By Erin Sherbert
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But the episode wasn't over. In short order, James jumped up, announced, "You can't keep a good man down," and took off running again. The officer tried to fire the taser gun again, but it malfunctioned. Finally, one of the cops hit James with a shoulder block and knocked him to the ground. Three more cops held him down while another handcuffed him.
Then James began to suffer a seizure. The cops rolled him on his side and, they reported, the seizure stopped. A few minutes later, paramedics showed up. They strapped James onto a gurney, on his back. Somehow, James ended up on his stomach and seemed to calm down. Paramedics were preparing to treat him when they realized he wasn't breathing anymore. His heart had also stopped. James Parkinson was pronounced dead at 5:11 p.m., shortly after his arrival at NorthBay Medical Center. The event was officially termed "sudden death following a violent struggle."
It is probably impossible for anyone else to know or feel the impact that such a troubled life, and tragic death, has on a father.
By the time John Parkinson finally came to trial on criminal charges in May 1997, he (and his insurance company) had already settled 16 malpractice suits. San Francisco Superior Court Judge William Cahill had upheld the Medical Board's decision to revoke Parkinson's medical license. The doctor had spent 33 days in jail, during which time he was isolated from the general population. But he'd eventually made bail, and since then, he'd been at home with his family. The court also allowed him to go to church. Much of his time was devoted to preparing for the trial.
Parkinson's attorneys argued unsuccessfully for a change of venue. The court went through a series of judges trying to find someone to hear the case who did not have a conflict of interest of one sort or another, and finally landed with Solano Superior Court Judge James Moelk. Likewise, jury selection seemed to take forever. The court went through 120 prospective jurors before seating the seven women and five men who would decide the doctor's fate.
The Parkinson case was huge news in Solano County. The Fairfield Daily Republic had covered every step leading up to court. The city was now completely divided into guilty and not-guilty camps. People would stop Deputy District Attorney John Kealy in the hallway, in restaurants, even at his daughter's music recital to talk about the case. The courtroom was packed every day, mostly with Parkinson supporters. As time wore on, they seemed to be losing ranks but were still a viable force.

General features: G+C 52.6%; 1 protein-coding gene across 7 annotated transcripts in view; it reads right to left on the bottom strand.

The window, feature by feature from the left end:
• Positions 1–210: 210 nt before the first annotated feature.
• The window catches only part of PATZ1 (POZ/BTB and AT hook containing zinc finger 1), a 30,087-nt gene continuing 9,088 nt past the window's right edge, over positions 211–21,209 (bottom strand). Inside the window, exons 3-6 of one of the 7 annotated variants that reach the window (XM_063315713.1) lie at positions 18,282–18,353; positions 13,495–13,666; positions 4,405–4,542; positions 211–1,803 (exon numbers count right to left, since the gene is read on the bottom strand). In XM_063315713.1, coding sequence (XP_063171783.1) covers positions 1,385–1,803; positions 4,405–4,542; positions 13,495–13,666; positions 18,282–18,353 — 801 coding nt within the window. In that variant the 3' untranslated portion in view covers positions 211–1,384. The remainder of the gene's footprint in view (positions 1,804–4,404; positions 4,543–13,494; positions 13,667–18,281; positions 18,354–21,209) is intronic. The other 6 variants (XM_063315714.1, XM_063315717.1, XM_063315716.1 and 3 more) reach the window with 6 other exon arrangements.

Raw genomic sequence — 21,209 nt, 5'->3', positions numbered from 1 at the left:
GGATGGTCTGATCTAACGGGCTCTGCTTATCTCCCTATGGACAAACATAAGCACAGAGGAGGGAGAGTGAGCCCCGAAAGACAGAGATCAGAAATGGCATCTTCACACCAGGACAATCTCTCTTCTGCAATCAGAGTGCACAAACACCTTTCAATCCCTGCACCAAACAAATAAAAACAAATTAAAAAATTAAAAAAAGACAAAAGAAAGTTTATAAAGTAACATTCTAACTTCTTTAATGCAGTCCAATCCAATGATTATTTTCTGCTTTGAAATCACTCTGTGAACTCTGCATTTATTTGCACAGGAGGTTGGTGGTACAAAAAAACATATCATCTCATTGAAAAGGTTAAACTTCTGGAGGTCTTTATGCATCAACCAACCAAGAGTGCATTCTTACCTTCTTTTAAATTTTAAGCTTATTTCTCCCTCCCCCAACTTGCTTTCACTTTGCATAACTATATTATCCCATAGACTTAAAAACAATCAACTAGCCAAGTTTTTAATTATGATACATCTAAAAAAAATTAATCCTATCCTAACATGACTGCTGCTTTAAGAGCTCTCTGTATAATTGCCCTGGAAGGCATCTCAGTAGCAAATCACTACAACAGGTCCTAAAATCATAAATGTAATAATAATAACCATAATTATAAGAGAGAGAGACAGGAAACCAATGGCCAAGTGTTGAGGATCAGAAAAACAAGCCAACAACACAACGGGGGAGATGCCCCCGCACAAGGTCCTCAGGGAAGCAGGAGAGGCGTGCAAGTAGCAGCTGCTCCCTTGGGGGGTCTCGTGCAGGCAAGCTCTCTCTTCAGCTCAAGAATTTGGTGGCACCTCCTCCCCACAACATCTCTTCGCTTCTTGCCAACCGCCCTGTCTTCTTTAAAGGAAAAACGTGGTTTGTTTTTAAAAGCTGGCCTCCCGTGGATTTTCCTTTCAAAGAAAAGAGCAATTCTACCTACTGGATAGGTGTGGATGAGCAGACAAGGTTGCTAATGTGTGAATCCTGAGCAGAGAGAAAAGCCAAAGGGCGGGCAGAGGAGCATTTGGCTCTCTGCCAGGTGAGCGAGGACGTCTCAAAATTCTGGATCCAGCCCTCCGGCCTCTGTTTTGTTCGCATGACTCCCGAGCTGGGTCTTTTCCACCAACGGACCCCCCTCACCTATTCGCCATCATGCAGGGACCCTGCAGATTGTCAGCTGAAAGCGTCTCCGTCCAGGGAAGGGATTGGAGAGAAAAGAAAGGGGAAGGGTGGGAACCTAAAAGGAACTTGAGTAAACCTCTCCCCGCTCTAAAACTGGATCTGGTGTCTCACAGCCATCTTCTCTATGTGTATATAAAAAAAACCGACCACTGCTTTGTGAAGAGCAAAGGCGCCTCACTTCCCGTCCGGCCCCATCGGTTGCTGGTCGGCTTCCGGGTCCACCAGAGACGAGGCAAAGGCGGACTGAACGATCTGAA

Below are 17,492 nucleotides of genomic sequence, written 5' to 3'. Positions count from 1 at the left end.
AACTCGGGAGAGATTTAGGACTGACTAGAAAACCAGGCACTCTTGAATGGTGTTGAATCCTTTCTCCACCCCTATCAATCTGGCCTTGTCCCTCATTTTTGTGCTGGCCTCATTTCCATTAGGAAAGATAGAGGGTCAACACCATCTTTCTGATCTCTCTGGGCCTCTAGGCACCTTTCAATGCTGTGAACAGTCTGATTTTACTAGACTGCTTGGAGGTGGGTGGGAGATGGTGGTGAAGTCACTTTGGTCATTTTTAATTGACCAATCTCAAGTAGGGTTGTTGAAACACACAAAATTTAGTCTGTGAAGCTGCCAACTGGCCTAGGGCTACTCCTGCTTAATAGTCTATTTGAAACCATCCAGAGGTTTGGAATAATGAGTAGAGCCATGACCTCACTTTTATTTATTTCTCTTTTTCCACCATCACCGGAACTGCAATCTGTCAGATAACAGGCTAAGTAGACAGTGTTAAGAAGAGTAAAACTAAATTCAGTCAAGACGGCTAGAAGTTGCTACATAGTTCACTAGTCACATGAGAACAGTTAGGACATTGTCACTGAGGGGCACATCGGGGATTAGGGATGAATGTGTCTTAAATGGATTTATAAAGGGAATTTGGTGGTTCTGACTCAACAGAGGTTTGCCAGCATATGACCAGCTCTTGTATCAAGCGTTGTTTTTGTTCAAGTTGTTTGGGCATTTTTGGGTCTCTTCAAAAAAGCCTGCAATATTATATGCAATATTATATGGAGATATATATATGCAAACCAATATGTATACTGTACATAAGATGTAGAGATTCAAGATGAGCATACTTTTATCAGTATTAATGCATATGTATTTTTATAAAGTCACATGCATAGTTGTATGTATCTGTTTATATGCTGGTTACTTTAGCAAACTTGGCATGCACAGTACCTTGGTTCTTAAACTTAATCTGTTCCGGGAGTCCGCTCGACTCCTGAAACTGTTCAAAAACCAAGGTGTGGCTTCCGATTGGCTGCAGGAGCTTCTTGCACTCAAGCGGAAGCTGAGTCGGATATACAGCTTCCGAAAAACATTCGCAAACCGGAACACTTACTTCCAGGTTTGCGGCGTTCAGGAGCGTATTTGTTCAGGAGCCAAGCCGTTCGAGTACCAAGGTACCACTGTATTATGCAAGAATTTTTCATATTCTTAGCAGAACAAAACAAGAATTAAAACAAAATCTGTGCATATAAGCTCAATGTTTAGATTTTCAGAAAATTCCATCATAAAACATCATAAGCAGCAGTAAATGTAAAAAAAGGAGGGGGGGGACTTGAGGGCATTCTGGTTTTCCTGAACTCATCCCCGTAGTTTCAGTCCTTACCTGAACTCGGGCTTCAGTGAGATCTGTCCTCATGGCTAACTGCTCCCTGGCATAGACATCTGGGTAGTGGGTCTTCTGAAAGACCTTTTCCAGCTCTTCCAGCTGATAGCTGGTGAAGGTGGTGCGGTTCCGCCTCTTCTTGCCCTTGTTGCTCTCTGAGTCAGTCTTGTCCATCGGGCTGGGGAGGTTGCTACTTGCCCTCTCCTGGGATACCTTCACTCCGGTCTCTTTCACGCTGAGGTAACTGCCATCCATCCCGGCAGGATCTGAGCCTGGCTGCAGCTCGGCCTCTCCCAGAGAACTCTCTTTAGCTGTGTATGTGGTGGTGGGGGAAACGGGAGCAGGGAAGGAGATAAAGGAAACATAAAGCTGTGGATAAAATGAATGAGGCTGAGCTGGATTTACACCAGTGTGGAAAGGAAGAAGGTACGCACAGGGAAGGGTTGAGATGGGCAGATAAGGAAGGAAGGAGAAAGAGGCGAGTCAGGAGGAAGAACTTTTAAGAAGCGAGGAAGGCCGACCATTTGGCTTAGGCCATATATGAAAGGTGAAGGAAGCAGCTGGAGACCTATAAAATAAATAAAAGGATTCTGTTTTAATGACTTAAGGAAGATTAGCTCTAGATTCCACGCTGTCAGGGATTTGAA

John Parkinson represented everything that this community believed in. To believe that he was guilty of the accusations against him meant believing that something vile and disgusting lay behind a man who walked among them, and who led them. If that dark side was somehow inside Dr. Parkinson, it could be inside anyone. And for many people of Fairfield, that prospect was just unthinkable.
The Collins women told their stories matter-of-factly on the stand. Parkinson was smart and articulate with his testimony. He said that he treated the women after he lost his license because they begged him to. He denied ever making a pass at Kym, and said that he'd given the poem to her because Susan had asked him to cheer her daughter up. Kym misunderstood its meaning, he said. Parkinson told the court he locked the exam room door to keep the janitor from coming in accidentally, and he'd blocked out the windows because construction workers were frequently on the roof of the building next door.
On June 2, after a day-and-a-half of deliberation, the jury convicted John Parkinson of 16 felony counts of sexual penetration and two felony counts of practicing medicine without a license. He was acquitted of illegal drug possession charges. Moelk sentenced Parkinson to six years in prison, but delayed the sentence pending an appeal.
Before that sentence was handed down, more than 125 people wrote letters to the court praising Parkinson as an exceptional, kind, generous, caring, and morally sound man.
Kym Collins moved to Southern California.
Rasmussen and her husband moved to a small town in Arkansas.
In his sentencing, Moelk noted that Parkinson had groomed his victims -- he established relationships whereby the women felt obligated because he was treating them for free, and intimidated because he insisted the treatment was medically necessary. Moelk also noted that Parkinson had used the Collins' religious faith and commitment, and their family friendship, to gain their complete trust.
"He has given the impression that he is indeed above the law, and seems convinced that the only one that can pass judgment on his behavior is not of this earth," Moelk wrote.
In September of last year, Dr. John Parkinson, through his new lawyer, George Costirillos, filed an appeal of his criminal conviction. In the appeal, he alleges that one of the jurors, a nurse, used her medical knowledge during deliberations in the case. He alleges that by doing so, she acted as an unsworn witness. The appeal is pending.
Meanwhile, John Parkinson remains at home, where he gardens, reads, and trains his pet cockatiel. One of his sons, his wife Anne, and her son live with him. The one thing that Geraldine Rasmussen and Chance Williams set out to accomplish nearly six years ago -- to keep Parkinson away from a member of their family -- is about the only thing that has not happened in and around the usually quiet town of Fairfield, California.